My good friend Ken Bennison asked me to come with him on a trip up the West Branch this past weekend. But before I get to that, I should explain the title on this blog post. It came up as we were waiting for the light to be in the perfect spot, and for the wind to die down a bit.
Extremist is (what I learned on this trip) more or less what his own family affectionately calls him, and it refers to the way he approaches his photography. There is a very good reason why Ken is an incredible artist/landscape photographer. He does what a lot of other people wont do. He gets up at an ungodly hour, drive,hike or canoe for hours, (obviously not at the same time, but most of the time he will have to do all three to get to his location of choice.) And when he gets there he will explore the area, figure out what he want to shot, and wait for the perfect conditions to happen. Ken is not afraid to wait for hours for his shot. He knows exactly what he wants in a picture, and if the conditions aren’t there, he wont even take the camera out of the bag, because he wont be able to use the shot anyway, so if he doesn’t get the shot, he will simply return to the same spot again and again until he gets the shot he has in his mind. And the results speaks for themselves. Check out his website. I should mention that Ken’s is shooting with a Canon 7D, one lens (28-135mm) and his trusty SLIK tripod. Yes, Ken only use one lens.
Anyway, so this past weekend we were up at the West branch north of Webbwood, Ontario. A place I haven’t been to in 2 years, so it was nice to go there again, and revisit some of the places I have shot before. Examples of previous posts can be found here, here and here. We are about 80 km (~50 Miles) in the bush, driving on a gravel logging road. The weather was perfect. No wind, sunshine and frost in the air. After having shot at a couple of locations, we wound up at the little lake where I had taken the Moonshine shot a couple of years ago. All of a sudden the sunshine starts to come through the trees, and lights up some grasses in the lake. Being the extremist that Ken is, gets up and wades out into the shallow waters. Ankle deep in loon and beaver crap he sets up his tripod and starts to compose a shot. I thought this would be a good time to get a shot of him in action, so I took a few of him shooting this sunlit grass, with some mist in the background.
The shot below is my shot from this location. Not being an extremist, I of course did not go into the water.
The skies here in Northern Ontario are usually one of two things. Grey skies, or no skies at all. Occasionally we get lucky and get some pretty spectacular stuff but that is rare. I wish we would get something like this or this - both shot by Scott Ackerman. Another great cloud shot is this one by Mike Olbinski – amazing stuff. Well, I got to work with what we get up here, so the next couple of posts will be feature skies and clouds from my neck of the woods.
We took a walk friday night after a small rain storm had passed. As the dark clouds were moving on leaving just blue sky behind, the sun all of a sudden peeped out beneath the cloud cover. A quick shot at f/22 to get the star burst effect. In LR a gradient adjustment to lighten the sky at the top of the image. My vantage point was not the best but I’m glad I at least had my camera with me.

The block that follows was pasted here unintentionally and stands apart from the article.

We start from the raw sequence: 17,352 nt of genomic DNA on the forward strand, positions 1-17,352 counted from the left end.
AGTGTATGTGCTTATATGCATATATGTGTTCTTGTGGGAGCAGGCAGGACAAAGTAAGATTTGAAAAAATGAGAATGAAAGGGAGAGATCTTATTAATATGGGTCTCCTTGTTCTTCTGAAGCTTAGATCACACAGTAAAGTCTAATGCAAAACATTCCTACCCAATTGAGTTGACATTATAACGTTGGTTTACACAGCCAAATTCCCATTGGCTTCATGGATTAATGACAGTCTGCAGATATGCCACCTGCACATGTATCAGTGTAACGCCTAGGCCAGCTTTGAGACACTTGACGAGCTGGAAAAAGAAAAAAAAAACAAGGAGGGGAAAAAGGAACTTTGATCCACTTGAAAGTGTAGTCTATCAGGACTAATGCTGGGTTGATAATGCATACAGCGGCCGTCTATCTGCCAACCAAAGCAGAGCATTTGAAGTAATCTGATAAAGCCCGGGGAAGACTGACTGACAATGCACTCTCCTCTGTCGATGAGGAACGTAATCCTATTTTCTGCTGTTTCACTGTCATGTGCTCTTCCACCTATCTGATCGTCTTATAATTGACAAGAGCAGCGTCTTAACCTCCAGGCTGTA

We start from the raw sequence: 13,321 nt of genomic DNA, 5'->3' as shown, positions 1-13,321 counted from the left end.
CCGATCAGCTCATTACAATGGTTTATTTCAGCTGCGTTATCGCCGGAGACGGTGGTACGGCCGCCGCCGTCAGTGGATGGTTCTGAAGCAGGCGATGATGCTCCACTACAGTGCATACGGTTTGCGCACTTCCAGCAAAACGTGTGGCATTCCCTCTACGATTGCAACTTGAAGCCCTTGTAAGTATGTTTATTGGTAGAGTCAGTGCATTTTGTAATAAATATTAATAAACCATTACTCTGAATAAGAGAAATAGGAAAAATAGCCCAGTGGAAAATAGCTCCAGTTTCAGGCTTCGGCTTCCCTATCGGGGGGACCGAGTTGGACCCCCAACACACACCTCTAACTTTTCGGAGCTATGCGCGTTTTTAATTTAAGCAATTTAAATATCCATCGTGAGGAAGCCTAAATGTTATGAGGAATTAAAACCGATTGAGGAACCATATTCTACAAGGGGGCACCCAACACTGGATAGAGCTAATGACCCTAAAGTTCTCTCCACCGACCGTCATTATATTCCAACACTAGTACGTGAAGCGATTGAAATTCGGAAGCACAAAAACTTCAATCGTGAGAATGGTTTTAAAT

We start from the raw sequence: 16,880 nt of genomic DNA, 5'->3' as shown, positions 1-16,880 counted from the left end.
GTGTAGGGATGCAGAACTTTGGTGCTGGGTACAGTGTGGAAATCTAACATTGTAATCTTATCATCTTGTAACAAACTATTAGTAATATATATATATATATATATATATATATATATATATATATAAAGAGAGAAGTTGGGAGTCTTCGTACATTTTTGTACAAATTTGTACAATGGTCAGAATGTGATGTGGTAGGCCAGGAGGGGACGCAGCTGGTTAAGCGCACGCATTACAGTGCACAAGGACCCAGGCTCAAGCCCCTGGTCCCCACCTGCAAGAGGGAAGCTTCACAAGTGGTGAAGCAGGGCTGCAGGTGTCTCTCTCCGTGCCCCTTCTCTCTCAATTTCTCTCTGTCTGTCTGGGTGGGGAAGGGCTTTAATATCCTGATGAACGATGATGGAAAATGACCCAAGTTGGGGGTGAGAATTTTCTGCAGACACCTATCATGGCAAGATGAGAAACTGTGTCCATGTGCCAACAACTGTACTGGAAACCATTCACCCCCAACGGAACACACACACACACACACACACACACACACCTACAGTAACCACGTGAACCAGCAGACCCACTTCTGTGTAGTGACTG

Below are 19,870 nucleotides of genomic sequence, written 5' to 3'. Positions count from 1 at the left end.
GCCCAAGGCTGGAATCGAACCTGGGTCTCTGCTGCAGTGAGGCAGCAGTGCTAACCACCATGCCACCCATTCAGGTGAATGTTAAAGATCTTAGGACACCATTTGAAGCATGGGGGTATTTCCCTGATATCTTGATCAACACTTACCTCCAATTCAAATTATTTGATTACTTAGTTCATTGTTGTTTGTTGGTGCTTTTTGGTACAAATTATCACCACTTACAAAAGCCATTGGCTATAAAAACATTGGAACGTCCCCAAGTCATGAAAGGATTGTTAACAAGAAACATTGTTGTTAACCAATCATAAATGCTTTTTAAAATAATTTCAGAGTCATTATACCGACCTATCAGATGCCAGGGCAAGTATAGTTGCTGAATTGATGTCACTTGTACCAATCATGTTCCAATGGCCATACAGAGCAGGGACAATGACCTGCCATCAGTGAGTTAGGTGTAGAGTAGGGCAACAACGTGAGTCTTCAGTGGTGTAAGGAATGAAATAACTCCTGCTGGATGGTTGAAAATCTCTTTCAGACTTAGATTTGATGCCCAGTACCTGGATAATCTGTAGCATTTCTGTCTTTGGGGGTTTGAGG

So I was out shooting with my buddy Ken Bennison last Sunday at Killarney Prov. Park, Ontario. Absolutely beautiful place. Lots of rocks, trees and lakes.
On a day with ideal conditions, killer shots are there for the taking.
Well, last Sunday was not one of those days. It was way to windy to get any good shots of the lake (I have to get me a 10 stop ND filter). The trees were all over the place. The light was not really playing ball either as it got hazy late in the evening. We had hoped the wind would die down and the light to improve, so we could start shooting, but it never really happened. So instead of admiring the view, which we had already done for some time, I decided to wander off into the bush to see if I could find something else to shoot.
I saw this shot as an opportunity to practice some HDR. As you can see its just a pile of rocks with an old withered piece of wood leaning up against it. I shot a few sets of brackets and moved on. It was not until tonight when I imported the images into LR that I realized what I had shot. I thought it was kind of cool looking, and I also kind of hope you see what I see.
You don’t, huh? Darn it…
Well, lemme splain. I was whipping pretty fast through all the shots in LR because I did not expect to have anything worth sharing. But something made me go stop and go back to take a second look at the brackets I shot at this spot. Then I realized that the piece of wood looked like a fossilized head and neck of an old prehistoric bird. The shape of a bird’s head was there, it had the eye in the right place, the beak was in the right place too and it was long and slightly open. It even looked like it had something in its beak for crying out loud, maybe a small fish. – Cool!
The green mos on top of its head looked like it belonged there. Something I totally did not expect. Needles to say, if I go back there and it hasn’t been disturbed, I’m going to try to get some different angles and apertures on this “old bird”
It is not a spectacular shot in any way but it was a huge surprise to discover this, and since our outing was pretty much skunked as Ken put it I thought it could be fun to process the brackets and post the result here. As it turns out, looking through the rest of my shots, I found another rock feature that has the shape of another animal. Maybe I’ll post that later.
Let me know what you see.
Thanks for looking.